It started innocently enough. My daughter’s birthday was creeping up, and having recently indulged in a cake-decorating class (mostly to get out of the house alone…) I began to question her about what “kind” of cake she would like. Let me clarify: I was looking for a flavor and a theme. Preferably a theme like…red dots. I had failed to take into account that this was my perfectionist child…
Two hours on Pinterest later…she wanted a blue-flavored (???) cake with frosting between the layers, sparkly-dangly things, Frozen-themed with lots of candy-and jewels!-and some snow. And Olaf…don’t forget Olaf. (This is the part where I started to feel a little sick…) An entire afternoon of work, $40 in candy and decorations, and after terrorizing my teenage son and husband (They called me the Cake Nazi!) I had it. Exactly what she asked for.
The cake was a big hit, the child was pleased…until it was time to cut the cake. We’re talking Epic Birthday Meltdown…with Tears. She didn’t want anyone to EAT her cake.
Today’s mom is pushed harder and harder…hold a full-time job, be a full-time mom. Look put together, have it all together, do it all together…somehow managing to channel Martha Stewart, Julia Childs, Mary Poppins, Heidi Klum, Florence Nightengale, and Alice of the Brady’s all at once. Pinterest perpetuates this mythical standard we set for ourselves by sucking us in to a vortex of virtual idealism.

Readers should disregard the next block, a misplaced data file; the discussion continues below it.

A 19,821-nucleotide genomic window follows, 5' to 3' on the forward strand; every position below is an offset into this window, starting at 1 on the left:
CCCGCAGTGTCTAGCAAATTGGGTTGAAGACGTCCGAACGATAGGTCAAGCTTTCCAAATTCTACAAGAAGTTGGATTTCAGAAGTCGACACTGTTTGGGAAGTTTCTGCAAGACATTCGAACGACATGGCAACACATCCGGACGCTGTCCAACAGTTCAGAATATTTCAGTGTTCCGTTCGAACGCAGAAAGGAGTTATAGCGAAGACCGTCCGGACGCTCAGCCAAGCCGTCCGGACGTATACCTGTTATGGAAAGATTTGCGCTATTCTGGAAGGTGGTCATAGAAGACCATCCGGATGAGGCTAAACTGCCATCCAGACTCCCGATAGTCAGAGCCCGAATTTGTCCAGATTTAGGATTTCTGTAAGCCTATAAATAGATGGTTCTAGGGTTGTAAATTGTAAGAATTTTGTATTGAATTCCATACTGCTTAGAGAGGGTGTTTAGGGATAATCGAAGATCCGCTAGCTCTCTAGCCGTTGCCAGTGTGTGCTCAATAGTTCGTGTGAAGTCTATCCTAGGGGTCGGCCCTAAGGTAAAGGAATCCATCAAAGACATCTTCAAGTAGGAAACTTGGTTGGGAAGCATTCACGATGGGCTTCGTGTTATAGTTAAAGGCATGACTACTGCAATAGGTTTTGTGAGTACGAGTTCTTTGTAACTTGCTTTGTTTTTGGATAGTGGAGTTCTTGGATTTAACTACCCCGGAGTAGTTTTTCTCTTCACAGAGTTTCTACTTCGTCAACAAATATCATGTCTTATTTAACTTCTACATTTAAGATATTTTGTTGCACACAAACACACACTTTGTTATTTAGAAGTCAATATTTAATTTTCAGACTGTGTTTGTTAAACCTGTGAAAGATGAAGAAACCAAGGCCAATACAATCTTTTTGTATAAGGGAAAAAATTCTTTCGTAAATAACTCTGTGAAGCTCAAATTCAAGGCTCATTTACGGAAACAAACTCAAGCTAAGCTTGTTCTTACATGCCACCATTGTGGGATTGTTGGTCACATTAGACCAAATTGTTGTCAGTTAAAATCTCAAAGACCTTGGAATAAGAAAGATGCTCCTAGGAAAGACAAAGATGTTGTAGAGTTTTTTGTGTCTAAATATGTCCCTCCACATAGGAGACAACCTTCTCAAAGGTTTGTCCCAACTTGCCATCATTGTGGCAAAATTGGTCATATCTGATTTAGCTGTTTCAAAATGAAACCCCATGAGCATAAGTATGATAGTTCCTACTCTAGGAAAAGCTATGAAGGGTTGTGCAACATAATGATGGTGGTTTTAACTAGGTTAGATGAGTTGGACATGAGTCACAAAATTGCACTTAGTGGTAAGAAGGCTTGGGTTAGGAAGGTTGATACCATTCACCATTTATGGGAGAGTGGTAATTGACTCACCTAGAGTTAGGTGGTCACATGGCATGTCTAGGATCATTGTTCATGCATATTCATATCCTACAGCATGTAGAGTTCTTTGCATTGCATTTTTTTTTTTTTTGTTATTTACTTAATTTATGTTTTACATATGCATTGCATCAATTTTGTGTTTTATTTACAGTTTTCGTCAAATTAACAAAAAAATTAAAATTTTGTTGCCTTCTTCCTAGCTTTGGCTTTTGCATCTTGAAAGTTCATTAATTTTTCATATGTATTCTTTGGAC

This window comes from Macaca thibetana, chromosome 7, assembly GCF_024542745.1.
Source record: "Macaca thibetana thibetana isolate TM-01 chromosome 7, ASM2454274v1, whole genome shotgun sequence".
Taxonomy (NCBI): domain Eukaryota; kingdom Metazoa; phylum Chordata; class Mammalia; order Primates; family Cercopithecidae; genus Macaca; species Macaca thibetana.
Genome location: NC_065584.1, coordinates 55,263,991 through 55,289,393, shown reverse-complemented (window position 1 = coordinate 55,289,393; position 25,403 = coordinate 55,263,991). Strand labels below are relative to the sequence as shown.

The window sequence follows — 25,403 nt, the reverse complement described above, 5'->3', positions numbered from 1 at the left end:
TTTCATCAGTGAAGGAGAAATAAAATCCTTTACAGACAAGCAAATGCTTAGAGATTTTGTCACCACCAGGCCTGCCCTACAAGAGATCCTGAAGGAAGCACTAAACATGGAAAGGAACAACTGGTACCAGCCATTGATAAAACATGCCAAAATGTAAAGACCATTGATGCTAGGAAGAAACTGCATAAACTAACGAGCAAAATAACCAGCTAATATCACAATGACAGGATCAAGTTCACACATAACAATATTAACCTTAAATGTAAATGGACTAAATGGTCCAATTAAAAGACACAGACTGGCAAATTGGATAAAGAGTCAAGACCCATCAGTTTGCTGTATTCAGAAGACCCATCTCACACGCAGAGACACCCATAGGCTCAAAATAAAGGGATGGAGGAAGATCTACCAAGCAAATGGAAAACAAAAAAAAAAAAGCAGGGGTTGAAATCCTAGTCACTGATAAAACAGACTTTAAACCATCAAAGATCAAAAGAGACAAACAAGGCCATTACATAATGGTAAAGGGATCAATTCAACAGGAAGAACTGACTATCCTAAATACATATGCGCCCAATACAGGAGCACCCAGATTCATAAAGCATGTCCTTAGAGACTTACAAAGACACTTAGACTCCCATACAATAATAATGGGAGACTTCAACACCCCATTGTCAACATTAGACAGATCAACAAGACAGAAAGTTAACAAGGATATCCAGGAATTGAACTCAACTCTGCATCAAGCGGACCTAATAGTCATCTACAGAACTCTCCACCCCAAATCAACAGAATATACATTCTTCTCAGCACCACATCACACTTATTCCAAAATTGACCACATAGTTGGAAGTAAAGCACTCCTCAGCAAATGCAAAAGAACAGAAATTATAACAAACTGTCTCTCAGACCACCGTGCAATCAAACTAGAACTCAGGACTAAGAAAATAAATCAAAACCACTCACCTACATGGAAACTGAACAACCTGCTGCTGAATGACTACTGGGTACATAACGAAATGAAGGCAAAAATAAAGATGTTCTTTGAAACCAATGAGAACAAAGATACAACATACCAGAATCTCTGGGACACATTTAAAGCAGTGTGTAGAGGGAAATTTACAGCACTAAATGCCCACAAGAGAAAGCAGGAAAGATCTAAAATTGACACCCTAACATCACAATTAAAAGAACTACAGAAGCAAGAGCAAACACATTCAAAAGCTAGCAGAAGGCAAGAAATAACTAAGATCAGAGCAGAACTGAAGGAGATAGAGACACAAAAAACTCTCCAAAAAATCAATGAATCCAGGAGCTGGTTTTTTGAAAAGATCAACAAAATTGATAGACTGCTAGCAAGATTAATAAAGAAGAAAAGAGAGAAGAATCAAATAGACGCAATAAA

I agree wholeheartedly that Pinterest is a goldmine of ideas. It’s a great resource for recipes, crafts, and the like. But we all have those “When I Get to It” boards full of things that (realistically?) we’re never going to get around to. And who should? Really…the outfit you just repinned from your sister’s Board doesn’t actually exist in her closet. Heck, there aren’t even links to purchase the items! And when did it become the standard to make individualized craft projects for every kid in your child’s class for every holiday imaginable? Halloween, Christmas, Valentine’s Day, Easter, Last Day of School…if you’ve got it together, you have a Pinterest project for that. You got the complimentary laminator when your child was born, right? Pinterest can help you overhaul your body, your mind, your home, and your diet in one afternoon!
I do love a good Pinterest project now and then-who doesn’t love to have their crafting/cooking/gardening skills oooh’d and ahhh’d over? Pinterest is just a wealth of ideas, though…its fine to spend your time there occasionally, but don’t get caught up in measuring your abilities as a wife, mother, friend, etc by how many of those projects you can get done. Your home and table might look amazing on your Pinterest boards, but that doesn’t mean that you aren’t so much more valuable in your real skin.
It’s great when things look good on the outside, but what Pinterest can never provide is the intrinsic value of being a good friend. Pinterest can’t read your child a story, make a chalk masterpiece in the driveway, decide to order in some pizza and eat in bed with PJ’s on. Pinterest doesn’t make connections with the people you love, and if does not define your worth.
So the next time your husband or friend comes over and finds you with your hair wrapped up in a sock bun, toes super-glued together after your tie-dye pedi failed, face dripping with a honey-and-lemon miracle cure…frantically planning freezer meals for the next month and printing seasonally-appropriate phonics charts for the kiddos…look them in the eyes and have a good laugh. Because laughing together? That’s the good stuff…for real.